According to a Randstad Work monitor survey, 83% of the Indian workforce would like to be an entrepreneur higher than the global average of 53%. Indians are increasingly becoming aware of the distinction in Job Vs Entrepreneurship. While engineering and medicine were traditionally considered safe career options, self-motivated millennials today are defying the norms, choosing entrepreneurship over traditional jobs and changing the way business is perceived conventionally. Today, entrepreneurial ambition among the workforce is the highest in India, with 56% respondents saying that they are considering leaving current jobs to start their own business.
Job Vs Entrepreneurship: Preference Matters Most
Ask someone holding a well-paying job for years which career option involves maximum risk. Chances are that he/she would say starting a company is the riskiest. But if you pose the same question to someone who has been in the start-up industry, it is quite likely she would say that depending on a single job as the key source of income for the rest of her life is the biggest risk. (A start-up founder says it is equivalent to running a company with a single customer.) The age-old debate between Job Vs Entrepreneurship comes with no easy answers and it totally depends on what one wants from her life. Both come with a long list of pros and cons.
Many would suggest at the drop of a hat that owning a business is better than working 9-5. But business is not everyone’s cup of tea. Working for yourself comes with its own set of perks but it is equally exhausting and comes with higher chances of failures than successes.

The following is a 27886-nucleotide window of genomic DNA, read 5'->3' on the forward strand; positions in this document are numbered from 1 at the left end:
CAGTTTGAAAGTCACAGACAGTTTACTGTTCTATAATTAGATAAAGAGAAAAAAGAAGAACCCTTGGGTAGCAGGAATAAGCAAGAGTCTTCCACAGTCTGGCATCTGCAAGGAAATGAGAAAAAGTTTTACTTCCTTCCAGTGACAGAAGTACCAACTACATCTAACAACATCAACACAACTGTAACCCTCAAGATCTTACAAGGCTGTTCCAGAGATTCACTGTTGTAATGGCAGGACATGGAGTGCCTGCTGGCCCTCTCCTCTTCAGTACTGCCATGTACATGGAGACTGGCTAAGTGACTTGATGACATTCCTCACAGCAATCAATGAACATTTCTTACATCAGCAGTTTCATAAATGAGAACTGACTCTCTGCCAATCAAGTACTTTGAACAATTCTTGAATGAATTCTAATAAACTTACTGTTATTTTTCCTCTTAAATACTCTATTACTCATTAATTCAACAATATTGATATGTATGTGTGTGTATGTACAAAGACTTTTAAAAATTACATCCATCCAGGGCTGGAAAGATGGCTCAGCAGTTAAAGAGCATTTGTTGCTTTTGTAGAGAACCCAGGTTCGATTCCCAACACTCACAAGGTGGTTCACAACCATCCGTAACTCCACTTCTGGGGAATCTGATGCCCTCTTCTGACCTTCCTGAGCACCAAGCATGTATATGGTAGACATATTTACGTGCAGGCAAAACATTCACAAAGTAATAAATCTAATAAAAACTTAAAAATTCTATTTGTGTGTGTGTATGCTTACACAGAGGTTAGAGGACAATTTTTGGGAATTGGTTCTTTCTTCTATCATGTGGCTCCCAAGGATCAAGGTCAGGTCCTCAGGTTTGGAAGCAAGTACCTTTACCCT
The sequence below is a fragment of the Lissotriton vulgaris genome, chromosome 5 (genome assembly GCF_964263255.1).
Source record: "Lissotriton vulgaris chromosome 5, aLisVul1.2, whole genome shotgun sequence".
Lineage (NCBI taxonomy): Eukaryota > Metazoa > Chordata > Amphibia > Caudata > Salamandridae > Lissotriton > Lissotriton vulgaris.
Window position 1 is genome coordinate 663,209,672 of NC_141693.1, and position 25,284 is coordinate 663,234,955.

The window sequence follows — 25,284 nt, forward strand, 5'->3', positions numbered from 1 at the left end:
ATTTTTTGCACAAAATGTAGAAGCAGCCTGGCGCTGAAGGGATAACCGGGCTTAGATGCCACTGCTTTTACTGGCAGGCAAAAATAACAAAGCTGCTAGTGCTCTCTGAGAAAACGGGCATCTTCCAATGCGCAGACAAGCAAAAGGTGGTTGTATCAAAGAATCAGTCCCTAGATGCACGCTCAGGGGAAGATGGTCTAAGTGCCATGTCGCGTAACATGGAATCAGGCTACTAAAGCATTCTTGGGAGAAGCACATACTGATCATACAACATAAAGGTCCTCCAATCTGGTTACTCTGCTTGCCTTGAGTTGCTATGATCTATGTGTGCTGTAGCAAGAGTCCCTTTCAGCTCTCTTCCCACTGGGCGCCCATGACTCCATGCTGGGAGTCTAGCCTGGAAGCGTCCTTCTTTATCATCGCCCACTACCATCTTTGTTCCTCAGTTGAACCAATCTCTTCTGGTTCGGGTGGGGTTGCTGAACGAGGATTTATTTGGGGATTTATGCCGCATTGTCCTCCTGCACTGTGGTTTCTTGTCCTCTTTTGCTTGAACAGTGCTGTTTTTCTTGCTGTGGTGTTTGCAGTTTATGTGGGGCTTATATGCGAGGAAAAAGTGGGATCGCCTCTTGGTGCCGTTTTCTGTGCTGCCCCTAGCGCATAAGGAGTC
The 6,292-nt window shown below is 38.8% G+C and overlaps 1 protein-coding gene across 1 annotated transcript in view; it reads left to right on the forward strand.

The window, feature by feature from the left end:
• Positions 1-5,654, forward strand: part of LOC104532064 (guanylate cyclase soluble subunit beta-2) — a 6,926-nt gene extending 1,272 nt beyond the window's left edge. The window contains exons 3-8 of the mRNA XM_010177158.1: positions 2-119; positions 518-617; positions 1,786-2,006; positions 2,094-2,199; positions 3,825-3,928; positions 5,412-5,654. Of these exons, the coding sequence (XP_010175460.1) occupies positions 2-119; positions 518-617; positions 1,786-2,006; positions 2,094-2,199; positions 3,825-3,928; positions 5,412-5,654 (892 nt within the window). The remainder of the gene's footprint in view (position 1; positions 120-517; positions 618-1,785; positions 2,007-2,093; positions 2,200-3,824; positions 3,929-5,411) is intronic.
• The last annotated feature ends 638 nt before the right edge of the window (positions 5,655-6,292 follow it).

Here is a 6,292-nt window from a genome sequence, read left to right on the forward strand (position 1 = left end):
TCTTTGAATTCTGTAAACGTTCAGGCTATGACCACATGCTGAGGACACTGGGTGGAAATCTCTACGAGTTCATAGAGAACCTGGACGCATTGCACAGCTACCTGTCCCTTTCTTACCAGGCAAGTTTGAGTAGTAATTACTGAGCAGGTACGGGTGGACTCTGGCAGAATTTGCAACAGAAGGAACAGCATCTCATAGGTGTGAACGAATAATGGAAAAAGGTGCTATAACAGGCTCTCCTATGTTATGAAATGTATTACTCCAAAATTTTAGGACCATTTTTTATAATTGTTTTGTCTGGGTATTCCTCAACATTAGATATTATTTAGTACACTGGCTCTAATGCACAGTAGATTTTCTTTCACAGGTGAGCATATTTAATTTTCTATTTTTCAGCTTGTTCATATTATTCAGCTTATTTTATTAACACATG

Certain factors like money, lifestyle and career growth play a major role in deciding what one chooses as a career option. When it comes to money, there is virtually no limit to earn and live a lifestyle of one’s choice if and when their business works out. Whereas, for a job seeker, money is one of the instant gratifications that one chases. In a job, money comes more easily and regularly but for a business owner, there might not be a situation of as much financial freedom in the initial growth stages of the business but once it takes off, the business owner gains in the long term. Since both sides have their perks and risks, in Job Vs Entrepreneurship it is hard to say who has an edge over who.
Job Vs Entrepreneurship: A Double-Edged Sword
Not everyone is a risk-taker and is comfortable with uncertainty. Majority of Indians look for a job as soon as they graduate because it is a sure shot towards a secure life. It often involves financial and social benefits while business owners’ lives involve a lot more hustle and might not bear instantaneous results.
Certain factors like money, lifestyle and career growth play a major role in deciding what one chooses as a career option.
Data suggest that around 70% of small business firms fail within the first 18 months. This drives a number of people away from investing in or starting their own business. Owning a business assumes one’s ability to fail because it’s an uncharted territory and higher the risk, higher is the chance of failure. Most people who seek constant personal growth, stability and comfort prefer not to give up prime years of their life in struggle while entrepreneurs tend to be more of believers and passionate towards what they want to achieve.
While entrepreneurship can provide one with an opportunity to grow beyond imagination, it sure comes with risks. Hence, in this respect, jobs are considered to be more stable but for someone who’s been working in the same job for years, it might seem that they’re stuck or not being able to grow beyond a point. Hence, it depends on the individual’s personal and professional goals. While jobs have lesser risk and provide one with a lot of time to make mistakes and learn without losing much but for a business, one is required to keep learning and upgrading but with an added risk that one mistake can cost you a lot.